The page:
FDA's Decision on Avastin and Metastatic Breast Cancer: The Right Call
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On Friday, the FDA announced its decision to revoke Avastin's labeling indication for metastatic breast cancer, granted through the agency's accelerated approval (AA) program. The FDA and the Obama Administration are bound to take some heat for this one (as a prelude to Obamacare rationing) but this is one case where I think the FDA did the right thing by following its own rules for AA.

I wouldn't hesitate to criticize the decision if I thought otherwise. A few quick points:

First, the FDA's decision is a lagging indicator. After the most recent studies on Avastin's use in metastatic breast cancer came out, use of the drug plummeted as oncologists interpreted the data and decided that it wasn't working as well for patients as early data had suggested it would. The market, in other words, is working to incorporate information faster than the FDA. That's a good argument for shifting the agency to being more of an information conveyer than a pre-market gatekeeper.

Second, Avastin isn't going to be withdrawn from the market. Doctors can still use it off-label, as they always could, to treat metastatic breast cancer - and they can make that decision on a case by case basis. Medicare is still covering Avastin treatment for breast cancer, and the National Comprehensive Cancer Network still lists Avastin for use in metastatic breast cancer. (The NCCN affirmed this decision in July.) Private insurers like UnitedHealth, that follow the NCCN, will likely continue to pay for Avastin. Some insurers may stop covering Avastin, but this is a market decision, not the FDA's decision. Don't shoot the messenger.

Third, if you think (as I do) that the FDA should be expanding the accelerated approval pathway and allow more drugs to get to market based on promising early studies. rather than waiting for large Phase III clinical trials that can take years to complete, you can argue that this outcome actually strengthens AA. Critics have charged that AA is sop to industry, and that companies never do the follow up studies to support AA. Avastin proves them wrong.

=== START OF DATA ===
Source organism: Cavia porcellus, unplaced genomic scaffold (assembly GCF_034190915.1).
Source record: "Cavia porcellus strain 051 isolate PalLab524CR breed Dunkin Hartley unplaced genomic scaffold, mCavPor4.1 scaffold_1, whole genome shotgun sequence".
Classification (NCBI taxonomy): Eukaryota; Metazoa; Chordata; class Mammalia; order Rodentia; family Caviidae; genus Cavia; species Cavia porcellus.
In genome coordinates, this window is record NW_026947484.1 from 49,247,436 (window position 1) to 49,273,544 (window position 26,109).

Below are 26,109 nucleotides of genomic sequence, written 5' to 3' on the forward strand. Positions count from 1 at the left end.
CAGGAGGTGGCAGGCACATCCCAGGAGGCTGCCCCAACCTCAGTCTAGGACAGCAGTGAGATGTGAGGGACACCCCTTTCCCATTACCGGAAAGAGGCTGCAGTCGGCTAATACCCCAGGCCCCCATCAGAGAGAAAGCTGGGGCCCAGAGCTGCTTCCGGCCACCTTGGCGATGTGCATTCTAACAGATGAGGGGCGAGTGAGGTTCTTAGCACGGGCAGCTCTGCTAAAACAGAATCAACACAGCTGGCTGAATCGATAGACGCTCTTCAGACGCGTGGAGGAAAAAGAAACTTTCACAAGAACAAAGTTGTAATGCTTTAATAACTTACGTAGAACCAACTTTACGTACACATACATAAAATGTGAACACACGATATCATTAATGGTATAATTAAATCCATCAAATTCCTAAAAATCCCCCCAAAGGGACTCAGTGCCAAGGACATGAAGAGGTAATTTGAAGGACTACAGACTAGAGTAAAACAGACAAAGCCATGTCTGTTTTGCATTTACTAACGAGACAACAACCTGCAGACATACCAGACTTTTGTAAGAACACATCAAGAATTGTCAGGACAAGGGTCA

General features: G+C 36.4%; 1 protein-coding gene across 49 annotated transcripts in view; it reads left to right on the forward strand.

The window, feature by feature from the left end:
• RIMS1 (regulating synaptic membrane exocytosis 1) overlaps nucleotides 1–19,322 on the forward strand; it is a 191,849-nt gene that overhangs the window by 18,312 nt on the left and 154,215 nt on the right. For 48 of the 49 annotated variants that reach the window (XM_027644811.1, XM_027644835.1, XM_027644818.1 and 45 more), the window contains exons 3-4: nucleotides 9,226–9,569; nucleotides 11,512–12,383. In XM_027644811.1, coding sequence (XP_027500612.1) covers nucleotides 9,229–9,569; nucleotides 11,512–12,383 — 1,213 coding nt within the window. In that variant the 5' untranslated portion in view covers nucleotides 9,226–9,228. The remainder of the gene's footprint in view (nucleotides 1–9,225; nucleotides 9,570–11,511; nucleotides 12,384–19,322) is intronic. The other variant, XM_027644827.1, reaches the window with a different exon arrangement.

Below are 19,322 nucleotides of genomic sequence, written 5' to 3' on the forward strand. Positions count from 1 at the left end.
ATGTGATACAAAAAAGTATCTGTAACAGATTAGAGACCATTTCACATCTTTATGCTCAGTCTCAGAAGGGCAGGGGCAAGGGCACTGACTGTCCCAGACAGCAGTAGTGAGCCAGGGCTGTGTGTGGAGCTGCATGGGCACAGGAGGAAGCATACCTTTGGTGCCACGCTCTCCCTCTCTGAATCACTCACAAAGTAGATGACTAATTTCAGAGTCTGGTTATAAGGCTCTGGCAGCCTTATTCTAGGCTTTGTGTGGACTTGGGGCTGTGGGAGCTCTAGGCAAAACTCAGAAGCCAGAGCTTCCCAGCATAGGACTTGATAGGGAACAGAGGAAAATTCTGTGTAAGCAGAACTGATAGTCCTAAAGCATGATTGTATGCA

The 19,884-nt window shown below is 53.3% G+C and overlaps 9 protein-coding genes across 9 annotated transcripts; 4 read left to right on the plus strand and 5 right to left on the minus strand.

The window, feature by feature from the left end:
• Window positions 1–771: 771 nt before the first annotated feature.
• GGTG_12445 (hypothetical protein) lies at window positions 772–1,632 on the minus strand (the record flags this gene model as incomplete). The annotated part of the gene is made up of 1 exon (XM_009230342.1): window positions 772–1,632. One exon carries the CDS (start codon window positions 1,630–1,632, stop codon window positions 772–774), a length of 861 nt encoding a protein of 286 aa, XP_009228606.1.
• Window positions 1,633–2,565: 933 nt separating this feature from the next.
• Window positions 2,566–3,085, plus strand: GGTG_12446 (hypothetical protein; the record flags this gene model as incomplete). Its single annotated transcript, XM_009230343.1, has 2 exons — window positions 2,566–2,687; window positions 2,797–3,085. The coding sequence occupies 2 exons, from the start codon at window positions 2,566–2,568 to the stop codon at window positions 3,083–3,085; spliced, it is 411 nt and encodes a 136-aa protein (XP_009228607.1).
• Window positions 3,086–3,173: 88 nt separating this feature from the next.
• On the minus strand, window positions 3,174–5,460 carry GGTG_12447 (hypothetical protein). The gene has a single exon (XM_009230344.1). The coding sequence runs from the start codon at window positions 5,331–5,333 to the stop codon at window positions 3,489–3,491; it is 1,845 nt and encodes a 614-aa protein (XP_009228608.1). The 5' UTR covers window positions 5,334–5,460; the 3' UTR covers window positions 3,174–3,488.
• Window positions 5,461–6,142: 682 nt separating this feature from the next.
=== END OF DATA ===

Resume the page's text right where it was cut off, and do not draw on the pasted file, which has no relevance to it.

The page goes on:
Finally, this is far from the end of the story. Experts agree that some patients with metastatic breast cancer do very well on Avastin, but no one knows how to identify those patients ahead of time. Roche has already announced that's conducting a Phase III trial looking at a potential biomarker for identifying the patients who are likely to get the most benefit from Avastin.

That's exactly where cancer treatment is going: biomarker driven treatments that are given to the patients who are likely to get the most benefit and the fewest side effects (like Herceptin, a targeted breast cancer drug).

In the future, broad labels like "metastatic breast cancer" will mean less and less as drugs are built from the ground up to attack the molecular mechanisms of cancer. Avastin's use will undoubtedly be further refined and improved through the same process. The FDA's decision today won't stop that, and it might even help accelerate it.

For more background, here's a link to the New York Times article on Avastin, and to Commissioner Hamburg's 70 page memo explaining the agency's decision. You can find the report here.

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